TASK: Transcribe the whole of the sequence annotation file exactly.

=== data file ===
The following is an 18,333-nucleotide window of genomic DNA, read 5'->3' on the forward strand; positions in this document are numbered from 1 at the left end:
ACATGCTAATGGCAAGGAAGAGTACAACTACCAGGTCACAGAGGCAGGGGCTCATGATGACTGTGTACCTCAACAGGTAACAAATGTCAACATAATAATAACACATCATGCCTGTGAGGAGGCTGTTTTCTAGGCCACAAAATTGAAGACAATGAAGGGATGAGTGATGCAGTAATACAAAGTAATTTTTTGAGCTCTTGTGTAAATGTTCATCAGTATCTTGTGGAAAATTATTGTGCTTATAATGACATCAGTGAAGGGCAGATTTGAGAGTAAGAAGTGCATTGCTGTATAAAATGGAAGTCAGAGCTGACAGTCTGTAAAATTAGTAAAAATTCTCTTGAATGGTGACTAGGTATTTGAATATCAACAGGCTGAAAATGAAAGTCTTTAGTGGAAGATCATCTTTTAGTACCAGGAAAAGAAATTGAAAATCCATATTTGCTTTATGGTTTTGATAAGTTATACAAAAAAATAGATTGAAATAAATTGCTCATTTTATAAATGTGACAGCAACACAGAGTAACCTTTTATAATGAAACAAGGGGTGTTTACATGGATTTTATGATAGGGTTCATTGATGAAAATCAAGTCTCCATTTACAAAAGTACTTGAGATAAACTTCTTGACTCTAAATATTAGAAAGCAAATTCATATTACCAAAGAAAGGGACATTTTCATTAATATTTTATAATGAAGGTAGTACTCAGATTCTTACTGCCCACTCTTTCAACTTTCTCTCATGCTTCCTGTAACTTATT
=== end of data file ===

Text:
The following is an 18,333-nucleotide window of genomic DNA, read 5'->3' on the forward strand; positions in this document are numbered from 1 at the left end:
ACATGCTAATGGCAAGGAAGAGTACAACTACCAGGTCACAGAGGCAGGGGCTCATGATGACTGTGTACCTCAACAGGTAACAAATGTCAACATAATAATAACACATCATGCCTGTGAGGAGGCTGTTTTCTAGGCCACAAAATTGAAGACAATGAAGGGATGAGTGATGCAGTAATACAAAGTAATTTTTTGAGCTCTTGTGTAAATGTTCATCAGTATCTTGTGGAAAATTATTGTGCTTATAATGACATCAGTGAAGGGCAGATTTGAGAGTAAGAAGTGCATTGCTGTATAAAATGGAAGTCAGAGCTGACAGTCTGTAAAATTAGTAAAAATTCTCTTGAATGGTGACTAGGTATTTGAATATCAACAGGCTGAAAATGAAAGTCTTTAGTGGAAGATCATCTTTTAGTACCAGGAAAAGAAATTGAAAATCCATATTTGCTTTATGGTTTTGATAAGTTATACAAAAAAATAGATTGAAATAAATTGCTCATTTTATAAATGTGACAGCAACACAGAGTAACCTTTTATAATGAAACAAGGGGTGTTTACATGGATTTTATGATAGGGTTCATTGATGAAAATCAAGTCTCCATTTACAAAAGTACTTGAGATAAACTTCTTGACTCTAAATATTAGAAAGCAAATTCATATTACCAAAGAAAGGGACATTTTCATTAATATTTTATAATGAAGGTAGTACTCAGATTCTTACTGCCCACTCTTTCAACTTTCTCTCATGCTTCCTGTAACTTATT